Good Morning Everybody,
First off, it looks like my private workshop, The Sedona Experience is completely sold out. After yesterday's early morning post, the last seat went quickly. I’m really looking forward to next week’s private workshop. We have a fabulous locations in which to shoot, beautiful models, and six very excited photographers. I’ll keep you posted as to how things develop.
Today we head to Phoenix, AZ for this weekend’s wedding. We’ll try to catch up with Beverly and Jonathan later today to go over the remaining wedding details and plan for tomorrow’s shoot with the both of them and review plans for the rehearsal dinner tomorrow evening. I had a chance to sit down and visit with the couple in Atlanta earlier this year and am really looking forward to spending the next few days with them and their families.
Hey gang, we are out the door in just about 90 minutes so I need to get right to today’s post this morning. Here we go…
The One That Got Away – Almost
I can’t believe how time flies – we just finished shooting in Florida, now it’s off to Phoenix and Sedona, and just about a month ago we were in Dallas, TX teaching at Texas School. It’s the Texas School experience that I want to revisit today.
If you check back on the posts of that time frame, you’ll read how we walked into one of our church locations and wondered just how in the heck we were going to pull anything off in this very small, rather simple location. As luck would have it, my Sigma lens came to my rescue.
Looking through that lens, I was enamored with what I saw. Almost too enamored in one case to the point that I almost “blew” the shot.
I was setting up what I thought was a very cool wide angle portrait of my groom. Here is the first image below.
I’m thinking groom “dead center” – all lines leading to him, right. Well, at first glance, I thought I had something “cooking”. In fact, I like everything about this image with the exception of one thing – the ceiling beam “growing” out of his head – yikes. Without that beam behind his head, I think the image works quite well. But, alas, without the beam the entire roof of the church would have collapsed on our heads – ouch ;~)
Once I noticed the problem, I knew I would have to recompose the image repositioning the groom left or right of the beam. I chose to move him first to the left and see what that looked like. Check out the 2nd image below. It’s a slight improvement, but not much.
OK, time to bring in the heavy caliber compositional artillery – my surer wide angle lens. Yep, I racked out my 8-16mm Sigma to it’s widest setting, 8mm – 121 degrees of wide angle, rectilinearly corrected wonderfulness. Now, I was getting something to happen. Check out the 3rd image below.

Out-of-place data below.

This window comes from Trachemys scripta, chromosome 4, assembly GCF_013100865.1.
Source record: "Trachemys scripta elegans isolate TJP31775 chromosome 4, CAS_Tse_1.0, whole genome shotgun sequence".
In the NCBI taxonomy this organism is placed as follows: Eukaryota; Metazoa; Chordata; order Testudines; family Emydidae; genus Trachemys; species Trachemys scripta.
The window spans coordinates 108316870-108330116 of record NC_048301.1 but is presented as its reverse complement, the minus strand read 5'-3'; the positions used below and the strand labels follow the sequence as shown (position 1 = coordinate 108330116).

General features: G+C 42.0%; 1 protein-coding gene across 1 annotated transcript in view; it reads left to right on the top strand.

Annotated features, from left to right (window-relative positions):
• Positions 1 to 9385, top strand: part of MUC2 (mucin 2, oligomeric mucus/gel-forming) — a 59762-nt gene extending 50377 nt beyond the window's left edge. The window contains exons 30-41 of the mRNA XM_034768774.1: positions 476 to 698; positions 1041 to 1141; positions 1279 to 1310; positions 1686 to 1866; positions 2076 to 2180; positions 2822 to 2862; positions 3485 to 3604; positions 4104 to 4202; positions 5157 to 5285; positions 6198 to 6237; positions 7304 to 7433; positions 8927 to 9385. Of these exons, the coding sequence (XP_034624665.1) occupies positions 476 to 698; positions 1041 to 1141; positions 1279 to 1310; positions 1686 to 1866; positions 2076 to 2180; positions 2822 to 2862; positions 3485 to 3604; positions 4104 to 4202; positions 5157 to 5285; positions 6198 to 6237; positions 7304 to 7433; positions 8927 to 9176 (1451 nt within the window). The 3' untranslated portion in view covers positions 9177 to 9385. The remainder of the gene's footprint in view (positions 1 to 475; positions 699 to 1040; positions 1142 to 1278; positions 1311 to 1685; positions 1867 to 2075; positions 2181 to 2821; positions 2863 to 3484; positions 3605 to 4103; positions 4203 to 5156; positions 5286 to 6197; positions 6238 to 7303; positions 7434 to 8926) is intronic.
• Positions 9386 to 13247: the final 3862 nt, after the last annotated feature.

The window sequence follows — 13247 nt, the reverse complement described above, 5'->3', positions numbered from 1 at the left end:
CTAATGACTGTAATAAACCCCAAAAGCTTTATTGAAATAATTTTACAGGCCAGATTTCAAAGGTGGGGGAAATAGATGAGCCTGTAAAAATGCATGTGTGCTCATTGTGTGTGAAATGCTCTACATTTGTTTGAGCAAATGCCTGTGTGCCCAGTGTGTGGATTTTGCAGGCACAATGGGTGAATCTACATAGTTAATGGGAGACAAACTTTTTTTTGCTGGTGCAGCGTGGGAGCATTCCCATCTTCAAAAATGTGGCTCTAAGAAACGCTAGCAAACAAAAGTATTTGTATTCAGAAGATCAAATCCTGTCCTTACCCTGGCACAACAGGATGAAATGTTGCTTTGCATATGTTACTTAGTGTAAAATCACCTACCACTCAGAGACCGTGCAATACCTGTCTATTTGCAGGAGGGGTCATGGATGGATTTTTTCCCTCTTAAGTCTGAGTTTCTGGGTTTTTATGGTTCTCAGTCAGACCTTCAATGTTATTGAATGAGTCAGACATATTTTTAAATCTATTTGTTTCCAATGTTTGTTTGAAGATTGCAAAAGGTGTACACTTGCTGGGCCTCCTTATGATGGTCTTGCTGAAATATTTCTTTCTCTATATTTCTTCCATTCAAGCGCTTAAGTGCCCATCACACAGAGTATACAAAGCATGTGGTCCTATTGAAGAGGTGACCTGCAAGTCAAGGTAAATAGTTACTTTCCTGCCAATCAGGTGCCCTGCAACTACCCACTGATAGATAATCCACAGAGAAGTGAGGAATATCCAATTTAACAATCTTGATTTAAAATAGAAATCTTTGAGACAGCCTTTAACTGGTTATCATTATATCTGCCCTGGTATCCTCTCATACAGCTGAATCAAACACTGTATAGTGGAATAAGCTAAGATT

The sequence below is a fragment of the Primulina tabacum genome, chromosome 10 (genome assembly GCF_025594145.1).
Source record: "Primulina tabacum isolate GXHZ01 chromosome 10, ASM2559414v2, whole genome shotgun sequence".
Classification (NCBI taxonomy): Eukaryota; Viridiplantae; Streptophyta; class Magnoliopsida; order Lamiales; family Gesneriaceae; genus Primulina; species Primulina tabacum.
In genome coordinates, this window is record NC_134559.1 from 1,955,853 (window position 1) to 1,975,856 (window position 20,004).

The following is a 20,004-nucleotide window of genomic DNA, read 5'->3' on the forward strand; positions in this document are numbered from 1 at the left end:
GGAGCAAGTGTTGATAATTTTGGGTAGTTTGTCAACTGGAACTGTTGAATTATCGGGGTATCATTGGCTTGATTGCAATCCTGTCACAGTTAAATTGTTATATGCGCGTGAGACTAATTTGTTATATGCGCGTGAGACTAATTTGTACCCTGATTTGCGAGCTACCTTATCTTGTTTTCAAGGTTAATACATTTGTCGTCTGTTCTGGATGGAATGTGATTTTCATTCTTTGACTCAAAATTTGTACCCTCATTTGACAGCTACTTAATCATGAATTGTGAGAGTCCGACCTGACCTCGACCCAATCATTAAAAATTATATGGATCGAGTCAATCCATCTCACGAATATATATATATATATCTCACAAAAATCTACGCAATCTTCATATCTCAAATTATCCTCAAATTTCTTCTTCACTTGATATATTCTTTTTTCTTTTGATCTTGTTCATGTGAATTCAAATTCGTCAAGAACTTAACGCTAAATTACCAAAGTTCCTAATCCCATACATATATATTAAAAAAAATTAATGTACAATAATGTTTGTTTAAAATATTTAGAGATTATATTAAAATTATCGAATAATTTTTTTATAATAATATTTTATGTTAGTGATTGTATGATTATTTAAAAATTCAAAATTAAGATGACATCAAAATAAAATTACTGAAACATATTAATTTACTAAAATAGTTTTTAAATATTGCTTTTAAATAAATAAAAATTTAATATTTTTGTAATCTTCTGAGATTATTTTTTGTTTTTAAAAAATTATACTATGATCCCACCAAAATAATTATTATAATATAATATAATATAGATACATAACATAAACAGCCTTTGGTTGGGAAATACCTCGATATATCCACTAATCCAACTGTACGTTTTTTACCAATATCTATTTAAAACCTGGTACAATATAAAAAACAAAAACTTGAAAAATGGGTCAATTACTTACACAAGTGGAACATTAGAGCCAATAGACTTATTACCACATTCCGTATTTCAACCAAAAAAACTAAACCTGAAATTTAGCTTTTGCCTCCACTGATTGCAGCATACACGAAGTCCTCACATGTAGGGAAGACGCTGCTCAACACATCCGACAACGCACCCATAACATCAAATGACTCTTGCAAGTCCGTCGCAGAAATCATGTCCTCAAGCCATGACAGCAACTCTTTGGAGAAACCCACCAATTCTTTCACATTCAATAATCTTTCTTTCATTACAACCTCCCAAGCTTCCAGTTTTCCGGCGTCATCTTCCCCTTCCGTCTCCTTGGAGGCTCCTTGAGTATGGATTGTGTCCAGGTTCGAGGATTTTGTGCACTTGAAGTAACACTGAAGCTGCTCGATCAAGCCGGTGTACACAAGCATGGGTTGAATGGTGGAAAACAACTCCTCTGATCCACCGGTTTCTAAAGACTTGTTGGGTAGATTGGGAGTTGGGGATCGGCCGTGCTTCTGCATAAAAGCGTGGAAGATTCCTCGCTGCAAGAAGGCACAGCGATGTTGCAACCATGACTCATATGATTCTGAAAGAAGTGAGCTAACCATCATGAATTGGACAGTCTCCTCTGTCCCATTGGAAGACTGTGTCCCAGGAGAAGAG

The inclusion of the ceiling lights really helped the composition. Plus, the super wide optics carried the eye into to and up the image. I was liking how things were developing. How about another tweak?
This time I re-composed the image so that the groom was repositioned into the bottom right quadrant at my nodal point #4. I was liking this a whole lot better. In fact, I could have stopped right there and been happy with the image. It had great leading lines, a nice balance visually, the area behind the groom's head was clear of any distractions – life was good. Check out the 4th image below.
OK, one more try – let’s try the composition vertically and see what happens. I’m thinking the lines soaring to the ceiling would really give a sense of strength to the final composition. I re-composed and shot away. This time I decided to balance the ceiling with the pews below.
I really like how the pews “throw” 4 diagonal lines across the bottom of the image contrasting with the strong mostly vertical elements of the roof beams. Even with the groom near the center of the frame, I think the image still works rather well. Check out the 5th image below.
Folks that know me say that I “iterate” my way to my final images. This is a perfect example of that process. That process is also kind of fun for me. I like to see how the subtle changes in composition can so dramatically change the impact of the final image. It is important to note that all of these image were all made within the span of only 2 1/2 minutes! That means I knew what I wanted, I just had to keep “iterating” to get to my final result. Image #4 and #5 are my favorites, BTW – I think they both would make nice portraits for my client.
I hope you’ll take the time to re-read and review the succession of the images presented. I really believe that if you see what I was up too, how I worked toward my final composition, you’ll have some strong compositional tools you can use in your future images. The secret is to know the basic rules of composition, execute those rules the best you can, light the scene/subject to best compliment your subject and setting, and then shoot away.
Have fun everybody!
Hey gang, that’s it for me today. We’ve got planes to catch, places to go, and people to see. See ya’ in Phoenix tomorrow!
Adios everybody, David